The dollar was mixed in the New York session; firmer against the euro toward the 1.39-region and weaker versus the yen near the 94-figure. The dearth of US economic data out today will keep the focus on stocks, which were marginally higher in early Wednesday trading as earnings season kicks off in earnest.

Euro Drifts Lower

The euro tumbled against the yen and dollar overnight, falling to 130.44 and 1.3861, respectively. The equity markets are still the key drivers of foreign exchange movements with lingering questions over the global economic recovery and bouts of heightened risk aversion dictating sentiment.

Economic reports released overnight from the Eurozone were mixed with revised Q1 GDP sharply worst than the preliminary figures. The report showed a sharp contraction in first quarter economic activity with GDP lower by 2.5% on a quarterly basis compared with an initial reading of a 1.8% decline, while the annualized growth figures showed a contraction of 4.9% versus a 1.7% contraction previously reported. Germany's May industrial output posted its strongest surge in nearly 16-years, advancing by 3.7% compared with a downwardly revised 2.6% decline in April.

EURUSD edged back above the 1.39-figure following a higher open in the US equity bourses. Resistance starts at 1.3940, followed by 1.3975 and 1.40. Subsequent ceilings are eyed at 1.4050, backed by 1.41 and 1.4130. A breach beneath 1.39 will encounter support at 1.3860, followed by 1.3820 and 1.38. Subsequent floors will emerge at 1.3770, backed by 1.3740 and 1.37.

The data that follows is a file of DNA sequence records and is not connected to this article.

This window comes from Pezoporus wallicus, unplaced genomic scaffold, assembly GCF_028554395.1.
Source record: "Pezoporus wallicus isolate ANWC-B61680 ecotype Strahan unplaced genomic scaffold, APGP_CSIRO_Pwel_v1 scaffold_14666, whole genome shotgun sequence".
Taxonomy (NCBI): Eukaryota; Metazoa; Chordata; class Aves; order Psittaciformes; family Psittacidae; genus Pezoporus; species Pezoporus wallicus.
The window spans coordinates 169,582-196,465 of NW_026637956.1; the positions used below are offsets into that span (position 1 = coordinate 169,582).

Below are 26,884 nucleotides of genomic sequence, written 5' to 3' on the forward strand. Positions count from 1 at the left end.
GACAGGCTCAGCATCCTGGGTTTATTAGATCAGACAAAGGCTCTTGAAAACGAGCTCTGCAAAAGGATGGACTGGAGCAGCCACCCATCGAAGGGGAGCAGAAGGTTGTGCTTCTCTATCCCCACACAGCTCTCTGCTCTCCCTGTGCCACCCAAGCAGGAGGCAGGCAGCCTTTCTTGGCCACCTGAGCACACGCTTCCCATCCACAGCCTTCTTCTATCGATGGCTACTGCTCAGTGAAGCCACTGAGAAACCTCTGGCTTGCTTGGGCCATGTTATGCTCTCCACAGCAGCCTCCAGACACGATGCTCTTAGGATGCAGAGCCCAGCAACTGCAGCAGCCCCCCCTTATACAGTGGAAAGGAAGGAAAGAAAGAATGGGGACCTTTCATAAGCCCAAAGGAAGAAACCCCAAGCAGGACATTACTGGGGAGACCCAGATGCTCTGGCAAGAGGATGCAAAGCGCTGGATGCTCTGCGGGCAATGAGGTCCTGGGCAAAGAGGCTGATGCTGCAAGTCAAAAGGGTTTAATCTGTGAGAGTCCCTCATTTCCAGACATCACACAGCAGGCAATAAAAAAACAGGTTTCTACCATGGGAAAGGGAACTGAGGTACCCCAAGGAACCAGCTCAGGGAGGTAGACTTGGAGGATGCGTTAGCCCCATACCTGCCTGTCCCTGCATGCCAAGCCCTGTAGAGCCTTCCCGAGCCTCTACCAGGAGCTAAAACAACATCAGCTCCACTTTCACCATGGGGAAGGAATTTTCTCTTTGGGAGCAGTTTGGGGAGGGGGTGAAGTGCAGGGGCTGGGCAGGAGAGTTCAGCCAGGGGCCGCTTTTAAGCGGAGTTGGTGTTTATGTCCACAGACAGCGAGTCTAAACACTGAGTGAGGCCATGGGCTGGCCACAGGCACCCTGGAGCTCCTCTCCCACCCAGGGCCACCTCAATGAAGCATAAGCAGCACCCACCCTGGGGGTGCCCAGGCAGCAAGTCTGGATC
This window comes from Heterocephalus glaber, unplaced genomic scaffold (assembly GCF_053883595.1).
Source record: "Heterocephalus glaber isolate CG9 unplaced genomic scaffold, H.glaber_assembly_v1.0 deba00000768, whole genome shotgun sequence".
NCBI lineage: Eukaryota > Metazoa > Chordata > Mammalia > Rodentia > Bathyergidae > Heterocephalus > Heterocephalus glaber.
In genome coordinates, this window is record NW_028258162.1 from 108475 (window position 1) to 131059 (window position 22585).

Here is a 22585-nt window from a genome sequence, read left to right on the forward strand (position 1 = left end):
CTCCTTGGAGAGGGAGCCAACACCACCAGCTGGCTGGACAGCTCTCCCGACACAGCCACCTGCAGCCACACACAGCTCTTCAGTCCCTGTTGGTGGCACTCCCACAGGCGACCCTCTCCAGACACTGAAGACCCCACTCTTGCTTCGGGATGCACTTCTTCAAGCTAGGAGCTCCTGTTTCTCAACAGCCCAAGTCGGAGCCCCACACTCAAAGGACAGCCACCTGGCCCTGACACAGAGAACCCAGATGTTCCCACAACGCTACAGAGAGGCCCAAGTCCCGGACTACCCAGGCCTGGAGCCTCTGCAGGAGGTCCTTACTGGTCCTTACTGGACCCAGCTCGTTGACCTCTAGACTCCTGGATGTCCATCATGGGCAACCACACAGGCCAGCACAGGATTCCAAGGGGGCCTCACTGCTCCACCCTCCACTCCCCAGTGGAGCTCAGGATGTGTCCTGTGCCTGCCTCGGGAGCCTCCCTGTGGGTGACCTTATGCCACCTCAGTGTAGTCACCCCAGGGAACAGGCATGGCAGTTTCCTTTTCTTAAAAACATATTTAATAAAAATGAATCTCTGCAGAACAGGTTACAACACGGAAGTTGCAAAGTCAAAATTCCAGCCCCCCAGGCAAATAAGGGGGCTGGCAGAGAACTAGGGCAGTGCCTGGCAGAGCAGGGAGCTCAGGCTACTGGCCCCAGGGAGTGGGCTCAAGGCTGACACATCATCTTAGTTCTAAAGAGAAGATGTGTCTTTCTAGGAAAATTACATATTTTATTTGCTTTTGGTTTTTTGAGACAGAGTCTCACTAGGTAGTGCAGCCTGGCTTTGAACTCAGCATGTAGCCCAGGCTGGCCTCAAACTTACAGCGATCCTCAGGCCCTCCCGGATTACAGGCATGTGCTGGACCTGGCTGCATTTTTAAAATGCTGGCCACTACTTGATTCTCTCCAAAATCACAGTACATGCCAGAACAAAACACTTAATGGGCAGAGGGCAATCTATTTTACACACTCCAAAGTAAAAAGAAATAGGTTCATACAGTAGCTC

Yen posts Safe-Haven Gains

The yen rallied in Wednesday trading, climbing to its highest level since the end of May against both the euro and dollar. Safe-haven flows were the predominant catalyst for the advance in the Japanese currency with the Nikkei index plunging by 2.4% below the psychologically key 9500-level to 9420.75. Dragging the Tokyo index lower were a series of soft Japanese economic reports, suggesting that global economic downturn continues to weigh on the economy.

The current account surplus fell by 34.2% in May versus a 22.1% decline a year before. Meanwhile, core machinery orders tumbled by 3.0% in May to a record low, sharply missing consensus estimates for a 2.0% decline.

USDJPY trades just above the 94-figure, with support seen at 93.80 - the low from May 22nd, followed by 93.50 and 93. Additional floors will emerge at 92.60, backed by 92.30 and 92. On the upside, gains will encounter resistance at 94.50, followed by 94.75 and 95. Subsequent ceilings are seen at 95.40, backed by 95.80 and 96.